It is all very silly to me now, my mother and grandmother raised me to be a proper lady, no club could give that to me nor would I let it take it away. Some of the older gilrs were wonderful and I would have loved to have been better friends with them, I really looked up to them. If I had it to do all over again...

The Lord knew to give me a house full of boys because I would have never gone through that stuff with a daughter. Plus, we don't have many debutante balls at a state park (we do have many queens around here though) Little Buckaroo has exceptional manners and is already opening doors (when they are not too heavy) for me and other women. My husband has always treated me like a lady not because he felt obligated but because he respected and admired the lady that I am. Or, try to be. On even days of the month, except when I am tired and am out of coffee.

This is from my senior year. Nice braces and big 80's hair, huh? Oh, but I did love the dresses.






11 comments:

Catty Ax Lady said...

Oh honey, I'm totally giggling at...well, pretty much this whole thing. I've always had this feeling that I'm part southern, basically because I have this twang thing that I slip into, especially when I get tired. (Disregard that I hate hot weather and humidity, and that I've never really been anywhere in the south besides Nashville, and driving through places on the way to Florida). Anywho...lmbo at the Queens remark. I'd love to visit your town!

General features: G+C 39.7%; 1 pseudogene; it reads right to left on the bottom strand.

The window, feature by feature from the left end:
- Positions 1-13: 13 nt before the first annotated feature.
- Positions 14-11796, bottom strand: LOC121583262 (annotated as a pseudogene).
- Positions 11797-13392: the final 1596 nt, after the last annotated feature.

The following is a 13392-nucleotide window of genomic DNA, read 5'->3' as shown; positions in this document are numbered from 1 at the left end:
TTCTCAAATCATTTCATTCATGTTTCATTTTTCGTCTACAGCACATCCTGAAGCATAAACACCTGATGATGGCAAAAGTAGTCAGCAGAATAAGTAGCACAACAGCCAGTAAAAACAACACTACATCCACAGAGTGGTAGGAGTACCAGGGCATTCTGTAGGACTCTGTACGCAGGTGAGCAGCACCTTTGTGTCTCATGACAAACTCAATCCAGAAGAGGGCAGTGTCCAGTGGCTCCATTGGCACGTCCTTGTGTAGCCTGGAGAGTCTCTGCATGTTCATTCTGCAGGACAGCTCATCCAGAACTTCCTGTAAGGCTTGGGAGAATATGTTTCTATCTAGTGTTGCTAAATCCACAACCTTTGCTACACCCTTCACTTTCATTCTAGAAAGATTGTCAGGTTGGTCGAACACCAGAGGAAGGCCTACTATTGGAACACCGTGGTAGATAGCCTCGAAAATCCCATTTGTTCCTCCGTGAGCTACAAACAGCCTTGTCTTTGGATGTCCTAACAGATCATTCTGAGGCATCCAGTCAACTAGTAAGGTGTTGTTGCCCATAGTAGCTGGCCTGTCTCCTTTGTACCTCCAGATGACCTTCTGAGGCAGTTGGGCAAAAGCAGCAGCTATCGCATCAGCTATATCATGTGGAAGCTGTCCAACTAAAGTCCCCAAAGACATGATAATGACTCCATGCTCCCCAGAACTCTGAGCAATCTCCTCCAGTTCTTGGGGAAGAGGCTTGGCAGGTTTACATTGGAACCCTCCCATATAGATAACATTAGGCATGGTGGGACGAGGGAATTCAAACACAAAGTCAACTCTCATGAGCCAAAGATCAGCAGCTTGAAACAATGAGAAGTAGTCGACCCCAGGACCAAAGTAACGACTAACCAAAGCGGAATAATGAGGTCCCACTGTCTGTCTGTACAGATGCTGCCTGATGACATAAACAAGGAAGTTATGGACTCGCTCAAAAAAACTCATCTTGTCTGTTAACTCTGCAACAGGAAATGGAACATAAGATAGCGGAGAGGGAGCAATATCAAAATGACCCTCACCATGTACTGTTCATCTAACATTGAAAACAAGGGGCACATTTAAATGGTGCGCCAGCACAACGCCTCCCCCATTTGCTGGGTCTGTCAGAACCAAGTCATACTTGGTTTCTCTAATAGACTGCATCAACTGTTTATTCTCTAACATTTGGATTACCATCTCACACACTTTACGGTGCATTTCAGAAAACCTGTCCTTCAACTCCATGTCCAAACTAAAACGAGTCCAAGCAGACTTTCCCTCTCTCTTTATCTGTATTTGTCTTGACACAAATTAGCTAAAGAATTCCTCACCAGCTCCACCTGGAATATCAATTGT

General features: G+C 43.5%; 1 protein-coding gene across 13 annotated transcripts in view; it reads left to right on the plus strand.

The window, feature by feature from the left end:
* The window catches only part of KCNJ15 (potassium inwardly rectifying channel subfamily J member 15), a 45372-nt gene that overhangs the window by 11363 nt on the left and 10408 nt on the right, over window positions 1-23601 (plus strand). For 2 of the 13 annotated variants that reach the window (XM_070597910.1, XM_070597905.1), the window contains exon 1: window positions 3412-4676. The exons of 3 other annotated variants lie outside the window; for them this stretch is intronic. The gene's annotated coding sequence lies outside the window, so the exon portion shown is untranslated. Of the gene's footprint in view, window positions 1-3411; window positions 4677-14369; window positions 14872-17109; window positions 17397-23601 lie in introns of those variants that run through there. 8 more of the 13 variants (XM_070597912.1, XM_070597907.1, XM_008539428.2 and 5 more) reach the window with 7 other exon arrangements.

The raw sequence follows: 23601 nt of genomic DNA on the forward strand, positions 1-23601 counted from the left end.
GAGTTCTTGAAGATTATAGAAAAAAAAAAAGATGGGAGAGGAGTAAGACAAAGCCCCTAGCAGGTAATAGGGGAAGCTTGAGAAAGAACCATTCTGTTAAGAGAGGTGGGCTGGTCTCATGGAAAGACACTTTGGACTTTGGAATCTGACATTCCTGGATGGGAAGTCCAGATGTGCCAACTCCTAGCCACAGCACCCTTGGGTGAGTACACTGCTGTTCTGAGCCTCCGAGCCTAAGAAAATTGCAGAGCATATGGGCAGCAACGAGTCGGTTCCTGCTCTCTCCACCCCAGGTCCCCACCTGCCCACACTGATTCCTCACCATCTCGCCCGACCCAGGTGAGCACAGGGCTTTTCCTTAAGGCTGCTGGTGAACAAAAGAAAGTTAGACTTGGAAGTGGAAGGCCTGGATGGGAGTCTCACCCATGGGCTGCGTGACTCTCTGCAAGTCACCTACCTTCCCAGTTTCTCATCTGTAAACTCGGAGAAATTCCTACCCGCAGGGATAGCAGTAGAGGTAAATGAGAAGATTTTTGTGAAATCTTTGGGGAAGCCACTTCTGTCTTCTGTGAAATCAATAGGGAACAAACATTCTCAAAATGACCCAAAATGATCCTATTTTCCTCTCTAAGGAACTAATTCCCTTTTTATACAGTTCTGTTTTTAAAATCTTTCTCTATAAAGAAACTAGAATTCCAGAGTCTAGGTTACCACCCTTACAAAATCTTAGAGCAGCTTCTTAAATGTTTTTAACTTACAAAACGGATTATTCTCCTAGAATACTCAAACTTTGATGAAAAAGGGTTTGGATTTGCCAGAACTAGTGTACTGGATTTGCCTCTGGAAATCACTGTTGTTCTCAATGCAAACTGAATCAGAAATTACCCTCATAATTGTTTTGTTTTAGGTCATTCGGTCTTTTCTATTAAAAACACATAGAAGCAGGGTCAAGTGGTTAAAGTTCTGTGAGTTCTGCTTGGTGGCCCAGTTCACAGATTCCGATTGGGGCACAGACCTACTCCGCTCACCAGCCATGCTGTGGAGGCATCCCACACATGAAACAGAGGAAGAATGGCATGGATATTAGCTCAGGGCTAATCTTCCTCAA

Mapper said...

I am MUCH more of a lady when I have my coffee first too ;)

Sandy said...

Thanks for your comment on my site. I laughed at this blog! I had to take "cotillion" the spring of 8th grade. I guess it was so we could do the 'father-daughter' dance at graduation. White gloves and no patent leather shoes because boys could look in them and see your panties!

Gosh, we were funny.

Stacie said...

Too funny...I can't imagine going thru all that, I was too much of a tomboy and if anyone got in my face or said offensive things to me they were soon picking themselves up off the ground and rubbing that nice new shiner I just gave them. LOL. I do love your dress though..very pretty. shockingly, I had a pink one somewhat similar (but don't tell anybody ok?) ;)
Stacie

Stacie said...

ps..I hope you don't mind that I added you to my blogroll...if it's not ok, just let me know, I won't be offeneded

Wonderful World of Weiners said...

Your 80's hair rocks!! How sad is it that my hair looks like that in my wedding photo from 91'! UGH....

Why didnt ANYONE that loves me tell me I looked like a GIANT HAIR BEAR!!!

Hallie

amyjo said...

Being a midwestern farm girl myself, I had no idea such things existed...I did go through some of the same things in greek life during my university days...

Cynthia said...

Huh, am always learning new things about the world by reading blogs.

I had hair just like yours!

Scarlett Wanna Be said...

Ooooo, I would have loved something like that in high school...in high school, now as an adult I see that there is so much more to life than big dresses and big hair...although God knows I love a big dress. I have to say, syrup in the hair...OH MY!!! I don't think I could handle that, my hair is the one thing I got going for me.
Looove the picture!

Mapper said...

Hey Mrs. Park Ranger, you major DEB you... I FINALLY got my blog roll going and you are at the top! You've been linked lady ;)

SharonB said...

You know I can't imagine going through all that, but I guess because I can be a real girly girl I secretly still would love to get all dressed up like that!
Sadly I'd have no place to go...

Thanks for sharing...